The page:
Tokyo Olympics: A success? A failure? And how to judge?
TOKYO (AP) — Will it be a success? A failure? Or none of the above?
It will take something much more nuanced than those basic notions to assess the pandemic-delayed Tokyo Olympics when they wrap up in two weeks. The response will be twisted by dozens of parties with their own interests.
There’s the International Olympic Committee. The 11,000 athletes. The Japanese organizing committee. The Japanese public. The absent fans.
And how about the sponsors? Or the Japanese government and Prime Minister Yoshihide Suga. There is the Tokyo Metropolitan Government and Governor Yuriko Koike, who has higher political aspirations. The Tokyo medical community. And television rights holders like American television network NBC.
Just getting through it will be cast as a success by many. This may be the spin no matter what happens, particularly for the IOC, its broadcast partners and Japanese media. A half dozen newspapers in Japan are domestic sponsors and have a vested interest in portraying the Games positively.
The more the focus is on the sports — and off politics, costs, corruption and COVID-19 — the better it is for the Switzerland-based IOC.
Pushing on with the Olympics after the postponement — and during the pandemic — has hurt the IOC’s reputation in Japan. Kaori Yamaguchi, a former bronze medalist and a member of the Japanese Olympic Committee, said a few months ago that she was shocked to find the IOC operated primarily as an “entertainment” business.
Complete Olympic coverage
Paris calling: After Tokyo, Olympians hanker for 2024 Games
Fewer medals, more heart for US at a most unusual Olympics
Speedskater Dawson stuck in US, still hopes to make Olympics
US starts Olympic preparation in Beijing without 3 players
Tibetans in India demonstrate against Beijing Olympics
The IOC generates almost 75% of its income from the sale of broadcast rights. Another 18% is from sponsors. Estimates suggest that canceling the Tokyo Olympics might have cost the IOC $3 billion to $4 billion. About 40% of the IOC’s total income is from one source — NBC.
“The focus (now) is on the field of play, on the athletes where we always feel it should be,” Kit McConnell, the IOC’s sports director, said Sunday after the first full day of competition.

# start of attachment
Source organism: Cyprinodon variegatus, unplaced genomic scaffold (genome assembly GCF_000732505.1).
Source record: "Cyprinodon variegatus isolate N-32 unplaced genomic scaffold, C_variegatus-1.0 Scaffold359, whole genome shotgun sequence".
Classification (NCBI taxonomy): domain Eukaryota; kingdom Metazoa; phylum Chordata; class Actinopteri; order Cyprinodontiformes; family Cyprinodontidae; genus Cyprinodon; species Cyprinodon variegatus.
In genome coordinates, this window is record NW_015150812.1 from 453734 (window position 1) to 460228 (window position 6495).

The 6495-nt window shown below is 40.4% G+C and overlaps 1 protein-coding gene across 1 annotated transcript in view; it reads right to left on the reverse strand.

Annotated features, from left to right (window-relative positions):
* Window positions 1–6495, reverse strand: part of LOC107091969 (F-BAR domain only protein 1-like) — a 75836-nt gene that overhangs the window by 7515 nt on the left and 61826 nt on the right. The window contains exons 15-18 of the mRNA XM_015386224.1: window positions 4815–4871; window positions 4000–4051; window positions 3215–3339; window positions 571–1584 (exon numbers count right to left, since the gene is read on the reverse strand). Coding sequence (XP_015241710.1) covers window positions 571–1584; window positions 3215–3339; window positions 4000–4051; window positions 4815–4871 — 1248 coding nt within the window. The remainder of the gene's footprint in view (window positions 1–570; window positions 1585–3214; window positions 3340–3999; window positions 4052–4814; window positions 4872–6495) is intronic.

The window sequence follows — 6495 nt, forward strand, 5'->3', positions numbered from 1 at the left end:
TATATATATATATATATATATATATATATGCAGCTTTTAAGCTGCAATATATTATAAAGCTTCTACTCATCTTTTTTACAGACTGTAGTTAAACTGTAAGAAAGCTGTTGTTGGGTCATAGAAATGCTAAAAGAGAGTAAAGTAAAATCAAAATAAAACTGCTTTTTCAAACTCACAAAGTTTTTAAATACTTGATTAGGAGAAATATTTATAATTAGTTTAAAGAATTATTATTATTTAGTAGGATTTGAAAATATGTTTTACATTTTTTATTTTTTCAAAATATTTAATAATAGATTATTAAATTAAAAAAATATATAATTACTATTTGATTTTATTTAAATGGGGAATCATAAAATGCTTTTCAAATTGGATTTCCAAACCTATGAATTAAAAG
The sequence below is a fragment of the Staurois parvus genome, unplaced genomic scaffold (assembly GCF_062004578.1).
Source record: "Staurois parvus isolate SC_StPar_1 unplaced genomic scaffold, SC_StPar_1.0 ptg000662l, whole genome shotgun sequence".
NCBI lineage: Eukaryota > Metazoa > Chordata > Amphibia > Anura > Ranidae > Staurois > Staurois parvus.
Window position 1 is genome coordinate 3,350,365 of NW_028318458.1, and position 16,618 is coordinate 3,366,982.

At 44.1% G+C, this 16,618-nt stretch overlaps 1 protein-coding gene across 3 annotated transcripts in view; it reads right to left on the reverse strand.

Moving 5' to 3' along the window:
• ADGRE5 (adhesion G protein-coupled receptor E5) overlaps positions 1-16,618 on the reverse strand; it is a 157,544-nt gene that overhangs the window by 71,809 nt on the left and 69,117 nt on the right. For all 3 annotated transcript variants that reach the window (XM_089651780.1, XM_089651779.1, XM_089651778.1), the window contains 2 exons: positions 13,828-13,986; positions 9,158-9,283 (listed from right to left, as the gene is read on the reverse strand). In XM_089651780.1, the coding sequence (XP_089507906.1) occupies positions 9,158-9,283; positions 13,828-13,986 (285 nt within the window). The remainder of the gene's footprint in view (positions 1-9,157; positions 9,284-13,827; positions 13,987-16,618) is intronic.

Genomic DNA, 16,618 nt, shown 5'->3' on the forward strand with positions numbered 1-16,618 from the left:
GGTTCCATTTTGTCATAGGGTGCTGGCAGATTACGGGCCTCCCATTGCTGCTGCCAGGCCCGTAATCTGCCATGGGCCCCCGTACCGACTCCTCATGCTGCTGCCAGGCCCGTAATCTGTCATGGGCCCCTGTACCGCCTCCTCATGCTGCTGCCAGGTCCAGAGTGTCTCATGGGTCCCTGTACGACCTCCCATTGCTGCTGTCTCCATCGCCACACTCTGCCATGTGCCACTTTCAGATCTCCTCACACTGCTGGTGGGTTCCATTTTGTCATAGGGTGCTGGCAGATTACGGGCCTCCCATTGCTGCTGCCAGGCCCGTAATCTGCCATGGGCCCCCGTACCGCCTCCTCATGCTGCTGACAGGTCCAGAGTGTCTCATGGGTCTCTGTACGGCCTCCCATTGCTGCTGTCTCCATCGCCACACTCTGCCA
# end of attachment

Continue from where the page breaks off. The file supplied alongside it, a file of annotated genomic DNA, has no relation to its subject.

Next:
The IOC also needs the focus to be off COVID-19. The Japanese public has been conditioned to expect some positive cases, and they are likely to accept this inevitability if all events are held and wrap up with medal ceremonies. Canceled events and unclaimed medals will be difficult to dismiss.
“If that happens, that would be a negative blow for the public, for the IOC, and everybody else,” Kazuto Suzuki, a political scientist at Tokyo University, told The Associated Press in an interview.
The biggest winner if the Olympics are portrayed positively will be Suga, whose ruling LDP party faces a general election this fall. Suga’s approval ratings keep dropping, tied to Japan’s slow rollout of vaccines and to his unpopular decision to barrel ahead with the Olympics despite opinion polls showing many Japanese opposed.
Suga’s advantage is the ruling party’s weak opposition. The LDP has ruled Japan almost continuously since the end of World War II.
“This is a very politically sensitive time, and Suga wants to use the Olympics as a stepping stone for his success in the election,” Suzuki said. “Japan’s success in the Olympics and winning gold medals, and the Japanese people cheering and rooting for the Japanese athletes. Those kind of things are working positively for Suga.”
Suzuki said Suga also has an eye on not wanting to fail with these Olympics given that Japan’s rival and neighbor, China, puts on its own show starting Feb. 4 with the Beijing Winter Games.
“They are afraid that China will be celebrated as the champion and global leader in this pandemic,” Suzuki said.